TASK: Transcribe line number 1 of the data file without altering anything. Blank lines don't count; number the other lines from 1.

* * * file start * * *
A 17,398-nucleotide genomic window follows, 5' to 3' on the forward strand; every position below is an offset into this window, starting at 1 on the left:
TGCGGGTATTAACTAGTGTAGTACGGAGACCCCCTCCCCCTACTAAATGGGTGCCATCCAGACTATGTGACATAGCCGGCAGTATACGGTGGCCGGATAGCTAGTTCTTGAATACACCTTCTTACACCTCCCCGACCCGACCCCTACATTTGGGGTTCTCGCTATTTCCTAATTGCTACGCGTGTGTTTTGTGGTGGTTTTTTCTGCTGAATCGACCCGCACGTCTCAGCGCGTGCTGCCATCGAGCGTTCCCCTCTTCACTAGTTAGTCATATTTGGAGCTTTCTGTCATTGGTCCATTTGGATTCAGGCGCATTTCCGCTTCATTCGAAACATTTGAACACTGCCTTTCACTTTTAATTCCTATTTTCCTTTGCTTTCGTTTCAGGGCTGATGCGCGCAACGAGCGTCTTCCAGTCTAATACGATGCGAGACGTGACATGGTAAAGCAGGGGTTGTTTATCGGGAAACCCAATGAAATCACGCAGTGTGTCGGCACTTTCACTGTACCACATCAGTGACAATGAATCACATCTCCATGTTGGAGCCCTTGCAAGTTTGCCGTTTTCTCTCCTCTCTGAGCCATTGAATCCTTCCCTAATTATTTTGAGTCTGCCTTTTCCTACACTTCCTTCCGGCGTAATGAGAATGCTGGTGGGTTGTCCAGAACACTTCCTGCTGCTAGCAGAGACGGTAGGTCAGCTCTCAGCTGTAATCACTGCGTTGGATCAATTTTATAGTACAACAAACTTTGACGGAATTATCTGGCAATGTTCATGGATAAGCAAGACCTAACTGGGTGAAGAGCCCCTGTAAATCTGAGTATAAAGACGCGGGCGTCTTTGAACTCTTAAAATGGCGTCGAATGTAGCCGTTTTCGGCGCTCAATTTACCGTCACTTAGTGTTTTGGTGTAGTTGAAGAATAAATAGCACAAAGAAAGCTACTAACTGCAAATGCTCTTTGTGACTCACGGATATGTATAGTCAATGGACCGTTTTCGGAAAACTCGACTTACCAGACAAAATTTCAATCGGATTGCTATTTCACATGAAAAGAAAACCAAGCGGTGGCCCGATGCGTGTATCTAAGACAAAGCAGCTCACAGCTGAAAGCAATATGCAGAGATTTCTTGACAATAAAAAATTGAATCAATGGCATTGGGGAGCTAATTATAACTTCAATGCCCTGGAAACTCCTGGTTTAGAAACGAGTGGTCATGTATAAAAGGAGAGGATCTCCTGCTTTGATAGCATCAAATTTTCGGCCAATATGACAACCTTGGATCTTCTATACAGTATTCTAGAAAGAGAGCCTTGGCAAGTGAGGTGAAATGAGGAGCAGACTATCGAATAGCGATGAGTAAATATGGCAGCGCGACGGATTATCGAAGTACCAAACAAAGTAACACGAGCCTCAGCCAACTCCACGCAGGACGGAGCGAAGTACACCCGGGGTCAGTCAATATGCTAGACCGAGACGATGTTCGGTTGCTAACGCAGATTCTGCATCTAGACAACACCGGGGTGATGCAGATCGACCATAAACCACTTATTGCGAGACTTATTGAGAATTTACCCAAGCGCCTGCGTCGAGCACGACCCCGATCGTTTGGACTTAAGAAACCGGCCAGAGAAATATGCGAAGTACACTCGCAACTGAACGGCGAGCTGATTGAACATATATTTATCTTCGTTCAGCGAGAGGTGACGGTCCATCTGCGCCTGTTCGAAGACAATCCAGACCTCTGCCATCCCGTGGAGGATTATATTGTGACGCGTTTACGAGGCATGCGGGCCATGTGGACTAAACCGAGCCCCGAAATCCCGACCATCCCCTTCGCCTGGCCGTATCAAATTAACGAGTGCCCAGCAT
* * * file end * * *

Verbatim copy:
A 17,398-nucleotide genomic window follows, 5' to 3' on the forward strand; every position below is an offset into this window, starting at 1 on the left: